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Ensuring optimal antibody uptake

Some animals, including goat kids, lambs, calves, alpaca foals, and piglets, are born without antibodies, meaning they lack natural resistance. The sole source of antibodies for these animals is colostrum. It is vital to provide them with colostrum that contains as many antibodies as possible, as this increases the likelihood of adequate absorption into the offspring's bloodstream.


Measurement of antibody uptake in the blood typically occurs from day 2 to day 7. By day 2, the antibodies are entirely absorbed from the gastrointestinal tract into the blood. From day 7, the antibody levels in the blood start to decrease.


If laboratory results fall below the desired value, it's crucial to identify the cause and address it promptly.


Low levels of antibodies in the bloodstream equate to low resistance. Consequently, offspring are more susceptible to pathogens in the environment, which can lead to increased mortality, animal weakness, respiratory issues, and diarrhea. The solution is to provide antibody-rich colostrum and follow the correct protocol (plentiful, quick, frequent, and hygienic).


However, after being fed colostrum, an animal might not absorb enough antibodies. In such cases, the transfer of antibodies from the colostrum to the blood has failed. This is termed FPT: Failure of Passive Transfer.


Failure of Passive Transfer (FPT)

Several factors determine the efficient uptake of antibodies into the bloodstream. Below is a brief overview of some of these factors:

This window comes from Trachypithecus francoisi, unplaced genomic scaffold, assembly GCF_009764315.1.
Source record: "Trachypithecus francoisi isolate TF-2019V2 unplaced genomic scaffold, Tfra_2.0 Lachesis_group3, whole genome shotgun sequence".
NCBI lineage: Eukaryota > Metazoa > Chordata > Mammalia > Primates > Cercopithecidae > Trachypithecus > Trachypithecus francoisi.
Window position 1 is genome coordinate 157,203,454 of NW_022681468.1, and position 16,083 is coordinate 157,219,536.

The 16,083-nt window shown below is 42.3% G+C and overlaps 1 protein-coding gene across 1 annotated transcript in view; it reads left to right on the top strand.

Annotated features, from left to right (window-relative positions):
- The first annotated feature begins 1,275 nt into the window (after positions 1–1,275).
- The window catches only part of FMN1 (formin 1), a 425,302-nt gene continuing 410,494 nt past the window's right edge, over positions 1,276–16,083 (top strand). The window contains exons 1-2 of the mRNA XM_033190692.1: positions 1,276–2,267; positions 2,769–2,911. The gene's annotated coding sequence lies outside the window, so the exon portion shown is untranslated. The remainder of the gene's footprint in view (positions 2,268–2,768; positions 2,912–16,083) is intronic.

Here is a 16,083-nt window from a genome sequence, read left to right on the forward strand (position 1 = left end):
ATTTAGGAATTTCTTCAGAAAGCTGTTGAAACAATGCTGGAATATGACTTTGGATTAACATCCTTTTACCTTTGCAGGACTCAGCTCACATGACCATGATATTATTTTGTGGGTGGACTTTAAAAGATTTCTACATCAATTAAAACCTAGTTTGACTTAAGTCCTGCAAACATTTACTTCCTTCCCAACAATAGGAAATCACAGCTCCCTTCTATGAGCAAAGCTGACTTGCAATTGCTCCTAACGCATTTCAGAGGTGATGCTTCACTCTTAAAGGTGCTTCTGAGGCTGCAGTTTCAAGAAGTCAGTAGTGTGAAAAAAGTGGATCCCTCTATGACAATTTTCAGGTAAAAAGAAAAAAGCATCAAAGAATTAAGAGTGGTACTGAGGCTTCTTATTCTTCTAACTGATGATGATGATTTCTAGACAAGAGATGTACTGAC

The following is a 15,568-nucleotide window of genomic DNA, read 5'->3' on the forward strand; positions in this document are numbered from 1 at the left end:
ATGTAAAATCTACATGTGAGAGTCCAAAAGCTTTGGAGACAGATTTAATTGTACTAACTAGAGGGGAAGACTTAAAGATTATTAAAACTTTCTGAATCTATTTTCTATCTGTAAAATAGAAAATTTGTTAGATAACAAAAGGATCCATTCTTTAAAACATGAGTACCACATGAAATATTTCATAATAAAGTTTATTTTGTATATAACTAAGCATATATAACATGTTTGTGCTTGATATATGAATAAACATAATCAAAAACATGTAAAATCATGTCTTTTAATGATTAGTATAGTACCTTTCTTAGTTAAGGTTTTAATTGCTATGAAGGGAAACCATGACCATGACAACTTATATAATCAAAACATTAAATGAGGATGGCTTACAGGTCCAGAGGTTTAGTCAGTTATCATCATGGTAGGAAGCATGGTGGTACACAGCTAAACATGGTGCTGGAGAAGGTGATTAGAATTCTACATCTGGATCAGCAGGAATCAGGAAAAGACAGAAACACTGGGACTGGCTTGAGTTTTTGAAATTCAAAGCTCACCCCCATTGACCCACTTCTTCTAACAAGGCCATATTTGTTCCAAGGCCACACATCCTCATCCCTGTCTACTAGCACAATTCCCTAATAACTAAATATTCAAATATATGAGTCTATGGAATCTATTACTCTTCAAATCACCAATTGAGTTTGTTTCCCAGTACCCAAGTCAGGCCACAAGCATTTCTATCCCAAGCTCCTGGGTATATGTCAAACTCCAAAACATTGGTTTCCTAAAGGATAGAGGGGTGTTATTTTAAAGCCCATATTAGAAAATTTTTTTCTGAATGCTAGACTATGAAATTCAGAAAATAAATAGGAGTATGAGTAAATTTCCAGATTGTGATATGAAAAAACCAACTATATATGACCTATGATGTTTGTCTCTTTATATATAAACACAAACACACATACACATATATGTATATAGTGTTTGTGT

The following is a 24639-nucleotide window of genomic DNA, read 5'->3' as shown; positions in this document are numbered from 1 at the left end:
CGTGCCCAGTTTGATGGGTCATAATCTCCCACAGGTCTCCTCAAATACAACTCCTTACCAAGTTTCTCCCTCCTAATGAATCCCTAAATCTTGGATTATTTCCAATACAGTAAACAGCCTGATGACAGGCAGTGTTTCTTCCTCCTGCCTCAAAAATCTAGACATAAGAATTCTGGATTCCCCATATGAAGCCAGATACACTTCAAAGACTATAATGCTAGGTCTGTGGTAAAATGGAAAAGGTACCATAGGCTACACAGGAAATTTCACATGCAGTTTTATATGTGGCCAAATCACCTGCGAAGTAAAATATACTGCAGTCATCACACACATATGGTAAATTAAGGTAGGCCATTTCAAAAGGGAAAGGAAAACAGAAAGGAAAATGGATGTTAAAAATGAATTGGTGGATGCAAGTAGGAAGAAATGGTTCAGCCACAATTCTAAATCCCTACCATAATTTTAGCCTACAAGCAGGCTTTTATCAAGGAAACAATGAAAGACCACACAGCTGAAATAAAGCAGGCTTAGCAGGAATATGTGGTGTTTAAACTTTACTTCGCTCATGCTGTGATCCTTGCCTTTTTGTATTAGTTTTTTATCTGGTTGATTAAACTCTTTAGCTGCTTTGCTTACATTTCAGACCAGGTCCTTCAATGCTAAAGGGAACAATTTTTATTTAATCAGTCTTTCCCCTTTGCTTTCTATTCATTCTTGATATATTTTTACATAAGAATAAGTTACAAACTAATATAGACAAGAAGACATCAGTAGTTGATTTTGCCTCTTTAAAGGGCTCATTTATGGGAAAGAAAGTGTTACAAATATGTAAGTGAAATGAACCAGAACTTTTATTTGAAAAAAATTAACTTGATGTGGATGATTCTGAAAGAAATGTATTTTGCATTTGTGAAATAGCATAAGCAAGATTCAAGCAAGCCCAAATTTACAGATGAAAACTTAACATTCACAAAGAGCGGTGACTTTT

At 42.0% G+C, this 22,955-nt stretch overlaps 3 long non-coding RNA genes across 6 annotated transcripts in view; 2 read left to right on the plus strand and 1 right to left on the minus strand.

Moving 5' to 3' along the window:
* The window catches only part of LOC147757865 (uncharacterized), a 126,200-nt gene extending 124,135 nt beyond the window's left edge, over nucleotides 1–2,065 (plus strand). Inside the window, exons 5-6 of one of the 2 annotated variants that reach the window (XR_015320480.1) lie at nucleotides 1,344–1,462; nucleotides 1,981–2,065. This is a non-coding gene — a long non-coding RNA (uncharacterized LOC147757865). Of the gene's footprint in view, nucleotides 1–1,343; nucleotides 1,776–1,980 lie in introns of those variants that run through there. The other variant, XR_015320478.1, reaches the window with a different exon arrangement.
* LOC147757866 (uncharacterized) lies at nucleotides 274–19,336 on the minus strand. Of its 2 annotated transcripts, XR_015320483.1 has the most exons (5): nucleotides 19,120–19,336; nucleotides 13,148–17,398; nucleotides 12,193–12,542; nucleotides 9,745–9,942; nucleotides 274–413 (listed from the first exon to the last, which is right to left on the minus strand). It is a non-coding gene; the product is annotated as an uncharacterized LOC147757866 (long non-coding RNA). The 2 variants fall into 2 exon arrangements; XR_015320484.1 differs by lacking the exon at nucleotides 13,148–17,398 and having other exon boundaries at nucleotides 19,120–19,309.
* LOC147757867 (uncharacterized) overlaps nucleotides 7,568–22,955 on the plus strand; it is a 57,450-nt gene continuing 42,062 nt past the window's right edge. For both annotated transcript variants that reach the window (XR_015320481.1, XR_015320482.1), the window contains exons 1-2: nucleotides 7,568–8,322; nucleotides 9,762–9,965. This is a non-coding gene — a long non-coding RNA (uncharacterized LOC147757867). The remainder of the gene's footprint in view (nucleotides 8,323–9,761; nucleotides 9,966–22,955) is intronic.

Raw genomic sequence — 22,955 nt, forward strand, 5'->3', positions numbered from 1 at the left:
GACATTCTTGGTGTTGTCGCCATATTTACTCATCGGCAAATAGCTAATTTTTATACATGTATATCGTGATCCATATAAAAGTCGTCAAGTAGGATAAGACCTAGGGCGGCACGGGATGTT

Colostrum Quality

Colostrum should be rich in antibodies and free from inhibiting components. While a mother's own colostrum is always preferable, it has its drawbacks, such as inconsistent quality, varying quantities and last but not least, the risk of disease transmission.



Always strive for the utmost hygiene. For instance, wash your hands regularly. Even better would be the use of disposable gloves. At birth, ensure that the mother is lying on clean straw and that the offspring do not come into contact with feces. Allowing the mother to give birth in a clean setting reduces environmental contamination risks. If offspring are not exposed to feces, this reduces the risk of infections such as paratuberculosis.


Hygiene is also paramount during colostrum preparation and storage. Always use clean and sanitized equipment, and prepare just enough colostrum for the number of animals that need to be fed. Although prepared colostrum can be stored, undesirable bacterial growth invariably occurs.



It is also crucial to use the right temperature for colostrum preparation. If the colostrum is too cold once prepared, it won't be absorbed optimally. On the other hand, if it is overheated during preparation, the antibodies might become inactive. Colostrum should be prepared at around 43 to 45 degrees Celsius and administered at 40 degrees Celsius.


Time of Feeding

Antibodies are absorbed from the gastrointestinal tract into the bloodstream. For the first 6 hours of life, the gastrointestinal tract is receptive to large proteins, including antibodies. Hence, it's imperative to give the dissolved colostrum within these first 6 hours, possibly across two feedings.


The intestinal lining slowly closes, decreasing the antibody absorption rate. In an optimal scenario, colostrum is administered as soon after birth as possible.



A newborn must always receive an adequate number of antibodies. The required amount of colostrum or artificial colostrum depends on its the antibody concentration. Each colostrum replacer has its recommended quantity.


A general guideline is that the amount of colostrum of the first milking to give should be 10% of the offspring's body weight.


Concerning FPT, many other factors come into play, and every animal and farm is unique. The above five points are fundamental to good colostrum management. Do you have questions or wish to add something? Feel free to call us at +31(0)73 737 0129.

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